Oz disappears back to the gate with breakfast for himself and Alejandra, and Sirius finds himself at a table with Remus, Violet, Violet's husband Ty, Claire, Jake, and two women both about fifty years of age. There are jugs of water on the table, as well as orange juice and milk and two pots of tea. Saturday breakfast is muffins (which are, true to Remus's word, possibly better than at Hogwarts), bacon, blueberries, strawberries, blackberries, and porridge. After being in the tropics, fresh fruit no longer seems the miracle it once did--but after being in Azkaban, any food tastes miraculously good. And he hasn't had blackberries in years. They've made the porridge with raisins and brown sugar, and Sirius eats three bowls of the stuff, as well as berries and tea and bacon.

He's been alone for so long that the lightning pace of conversation is too much for him to participate in. He's been free for some months, of course, but he's been on the run, and often in dog form to avoid being recognised. Sirius settles for listening, laughing when Violet teases Remus (which she does often, and with affection), and watching when Jake gathers his breath and leans forward to venture a sentence. He watches the preternaturally quick Claire; he listens as Violet and the two women discuss the clothing and food budgets, and the school curriculum. He wonders if Remus will teach. Sirius gets the idea that he might be sitting in the nerve centre--and possibly the heart--of this place, and he feels a burst of gladness that these people are here to care about Remus as much as they do.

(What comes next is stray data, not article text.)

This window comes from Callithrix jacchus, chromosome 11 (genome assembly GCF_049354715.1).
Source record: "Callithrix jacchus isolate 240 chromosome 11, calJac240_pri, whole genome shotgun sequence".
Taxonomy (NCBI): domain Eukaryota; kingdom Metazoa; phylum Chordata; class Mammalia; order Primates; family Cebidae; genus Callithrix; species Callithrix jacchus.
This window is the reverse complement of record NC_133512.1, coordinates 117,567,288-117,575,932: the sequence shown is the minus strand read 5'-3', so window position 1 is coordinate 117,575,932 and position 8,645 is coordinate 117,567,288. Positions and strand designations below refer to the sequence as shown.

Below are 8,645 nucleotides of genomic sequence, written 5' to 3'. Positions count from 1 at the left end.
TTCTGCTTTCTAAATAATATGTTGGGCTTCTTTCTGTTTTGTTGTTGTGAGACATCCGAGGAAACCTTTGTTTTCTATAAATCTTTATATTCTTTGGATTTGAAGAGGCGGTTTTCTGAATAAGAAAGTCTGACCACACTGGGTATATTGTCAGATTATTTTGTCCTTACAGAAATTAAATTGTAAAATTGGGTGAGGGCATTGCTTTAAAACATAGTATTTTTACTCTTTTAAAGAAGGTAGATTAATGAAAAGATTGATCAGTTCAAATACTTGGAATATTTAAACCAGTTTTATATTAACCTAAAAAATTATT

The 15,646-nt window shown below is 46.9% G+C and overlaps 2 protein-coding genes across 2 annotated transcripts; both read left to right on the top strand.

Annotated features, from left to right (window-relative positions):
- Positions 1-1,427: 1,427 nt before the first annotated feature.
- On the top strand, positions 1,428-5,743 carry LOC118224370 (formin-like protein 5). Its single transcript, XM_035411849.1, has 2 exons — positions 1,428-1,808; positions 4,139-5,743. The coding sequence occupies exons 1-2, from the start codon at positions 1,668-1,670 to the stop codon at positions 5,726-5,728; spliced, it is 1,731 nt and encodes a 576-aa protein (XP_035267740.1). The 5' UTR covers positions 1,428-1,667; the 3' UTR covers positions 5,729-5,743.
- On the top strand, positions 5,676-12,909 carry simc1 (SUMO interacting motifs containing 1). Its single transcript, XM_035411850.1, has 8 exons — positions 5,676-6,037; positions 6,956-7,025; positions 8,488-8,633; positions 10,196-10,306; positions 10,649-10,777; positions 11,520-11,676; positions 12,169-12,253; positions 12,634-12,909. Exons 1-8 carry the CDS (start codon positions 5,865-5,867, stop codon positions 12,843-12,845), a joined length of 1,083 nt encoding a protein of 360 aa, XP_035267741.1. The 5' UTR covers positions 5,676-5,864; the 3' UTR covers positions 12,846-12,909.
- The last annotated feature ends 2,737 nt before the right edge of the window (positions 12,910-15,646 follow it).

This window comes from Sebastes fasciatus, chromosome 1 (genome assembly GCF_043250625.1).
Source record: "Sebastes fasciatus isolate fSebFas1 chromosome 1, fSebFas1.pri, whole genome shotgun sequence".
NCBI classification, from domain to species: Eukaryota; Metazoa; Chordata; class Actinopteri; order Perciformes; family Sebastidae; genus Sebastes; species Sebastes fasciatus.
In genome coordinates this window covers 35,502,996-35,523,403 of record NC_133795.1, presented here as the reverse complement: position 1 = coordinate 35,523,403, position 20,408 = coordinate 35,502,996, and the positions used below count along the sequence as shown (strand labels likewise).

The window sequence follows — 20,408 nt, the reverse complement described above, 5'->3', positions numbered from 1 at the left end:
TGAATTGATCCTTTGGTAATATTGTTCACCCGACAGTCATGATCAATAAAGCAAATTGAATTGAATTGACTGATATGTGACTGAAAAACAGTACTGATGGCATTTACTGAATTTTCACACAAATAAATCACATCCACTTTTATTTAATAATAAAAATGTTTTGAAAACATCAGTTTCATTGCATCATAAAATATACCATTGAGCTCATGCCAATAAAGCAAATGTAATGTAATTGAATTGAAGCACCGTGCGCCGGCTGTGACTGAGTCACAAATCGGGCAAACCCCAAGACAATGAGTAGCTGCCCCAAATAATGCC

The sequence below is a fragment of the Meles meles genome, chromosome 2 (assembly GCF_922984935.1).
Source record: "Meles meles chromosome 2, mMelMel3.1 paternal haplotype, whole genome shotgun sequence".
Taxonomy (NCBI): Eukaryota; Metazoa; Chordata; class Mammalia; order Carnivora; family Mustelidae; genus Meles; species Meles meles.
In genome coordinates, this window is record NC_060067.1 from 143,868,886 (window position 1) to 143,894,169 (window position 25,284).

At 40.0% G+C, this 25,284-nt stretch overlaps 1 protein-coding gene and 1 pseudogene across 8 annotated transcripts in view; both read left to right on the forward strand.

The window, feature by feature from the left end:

The washing up has already been delegated to other people, and the kitchen clears out quickly after the meal. Only Sirius and Remus are left, along with three teenage girls who are apparently in charge of lunch. They giggle and say hello and then depart to the other side of the kitchen where they giggle some more. "As unbelievable as it may seem," Remus says in an undertone, "they're three of the best cooks here."

Remus is wearing some sort of bizarre Muggle trousers with numerous pockets up and down the legs, and he produces his wand from one of them. His Muggle clothes, Sirius notes, are as frayed as his wizarding robes always were. He starts to Summon ingredients from the various pantries and cabinets while Sirius stands and stares as if under a stupefaction spell. Milk, shortening, butter, sugar, salt, yeast, flour, and maple syrup (maple syrup?) all appear on the counter.